Robert Hampton

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4th March 2015

Russell Groupthink
Posted by at 8.09pm | Gay, Television | No responses

Russell Tovey is one of the hottest actors (career-wise and aesthetically) around at the moment. Fresh from his success in Looking, he gave an interview to the Observer to promote the upcoming BBC2 series Banished.

It’s a lovely interview, as Tovey talks frankly about growing up gay, a knife attack which destroyed his confidence at age 18, and taking his Mum to the Folsom Street Fair in San Francisco.

However, some people have taken umbrage at one thing he said. Discussing his childhood and his desire to attend a stage school (which his Dad refused to allow), he says:

I feel like I could have been really effeminate, if I hadn’t gone to the school I went to. Where I felt like I had to toughen up. If I’d have been able to relax, prance around, sing in the street, I might be a different person now. I thank my dad for that, for not allowing me to go down that path.

A certain section of the gay community have been offended by the above. Here’s another macho gay hating on the camp guys. Tovey, in their eyes, is up there with tossers who write “Don’t act gay – if I wanted a girl I’d be straight! LOL!” on their Grindr profile. Phrases like “internalised homophobia” have been bandied around.

Tovey subsequently said sorry – at ten past five in the morning; I hope he was in another time zone and not being kept awake all night by the kerfuffle. In any case, I’m not sure an apology was necessary. If you actually read the whole article, rather than mischievous PinkNews pieces which selectively quote from it, the meaning becomes quite clear.

I thought it was a storm in a teacup. In fact, not even a teacup; what are those little cups that espressos come in?

I’m not a fan of that certain type of gay person who hates campness. You know the ones – they say things like, “gay pride marches damage our cause by making us look like freaks! If only drag queens didn’t exist we’d have had gay marriage years ago!” I could go on, but that’s a whole other blog post.

However, Tovey didn’t say anything like that. It seems clear to me that he was speaking about his own situation: he thinks that if he had camp or effeminate mannerisms, he would not be cast in a leading role in a gritty drama like Banished. Is he wrong about that? I don’t think he is.

The actual quote above is prefaced by this, from the interviewer:-

Tovey thinks carefully about what he’s going to say next. If I had to guess, watching him fidget, I’d say he’s weighing up whether to be honest at the risk of causing offence, or whether to divert and say something bland. He chooses to risk offence.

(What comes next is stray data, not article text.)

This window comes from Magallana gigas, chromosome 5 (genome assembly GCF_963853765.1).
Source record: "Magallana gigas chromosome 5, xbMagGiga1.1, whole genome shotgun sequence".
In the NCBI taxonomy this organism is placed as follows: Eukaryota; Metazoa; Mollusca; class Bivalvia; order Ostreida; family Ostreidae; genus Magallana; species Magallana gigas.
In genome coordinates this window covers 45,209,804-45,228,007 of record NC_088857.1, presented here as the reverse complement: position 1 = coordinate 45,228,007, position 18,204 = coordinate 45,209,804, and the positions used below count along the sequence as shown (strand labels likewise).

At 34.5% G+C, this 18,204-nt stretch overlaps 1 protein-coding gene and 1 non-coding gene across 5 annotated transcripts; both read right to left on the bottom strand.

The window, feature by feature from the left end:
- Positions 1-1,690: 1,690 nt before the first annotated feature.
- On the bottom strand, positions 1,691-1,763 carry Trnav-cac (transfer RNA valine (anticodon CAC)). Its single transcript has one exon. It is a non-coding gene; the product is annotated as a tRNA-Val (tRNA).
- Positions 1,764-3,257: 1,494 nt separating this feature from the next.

And in the next interview he will probably choose the bland option. Excellent. An actor renowned for refreshing honesty in interviews will probably clam up in future, because someone, somewhere, might be upset. WELL DONE EVERYONE.

Perhaps he should have chosen his words more carefully. But maybe, when someone says what’s on his mind with no ill-intent, the Twitterati should engage in reasoned debate rather breaking out the pitchforks and flaming torches.

Oh, and if you’re going to attack a celebrity for being a “bad gay”, how about all those actors who stay closeted for fear of ruining their careers?

13th January 2013

Partial Observer
Posted by at 1.08pm | In the News | No responses

Julie Burchill has written a horrendous screed in today’s Observer (I’m not linking to it directly). It’s a horrible piece, using language about transsexual people that, had it appeared in the Daily Mail or a right-wing blog, would have drawn condemnation – including from the Observer. UPDATE: The article has now been withdrawn by the Observer.

I’m disappointed. I like the Observer. I always look forward to reading it on Sunday morning, as an antidote to the right-wing media which, too often, dominate the news agenda. So I’m prepared to treat this one article as an aberration; a lapse of judgement on the editor’s part. I’m not trying to defend the indefensible decision to publish it, but I think (and hope) this is just an anomaly. This isn’t like the Jan Moir kerfuffle, where her article was entirely typical of the anti-gay agenda of the Mail.

In today’s Observer print edition, on the opposite page to that rant is a great opinion piece by Nick Cohen on homophobia. Elsewhere in the same paper, there are thoughtful articles on women in Afghanistan, immigration to the UK, the Belfast riots, the upcoming Israel election and, er, crisps. I’m not about to start boycotting the paper and miss out on all that excellent content.

That said, I hope the Observer’s editor will explain the thinking behind the decision to print the piece, and offer a proper right of reply to the transgender people who have been unfairly vilified.

3rd January 2008

You heard it here… last

A cheerful notion from John Naughton in last week’s Observer:

We may finally discover what the Storm ‘botnet’ – the colossal network of compromised Windows machines someone has been covertly building over the past year – is for. My hunch is that the net is headed for its own version of 9/11.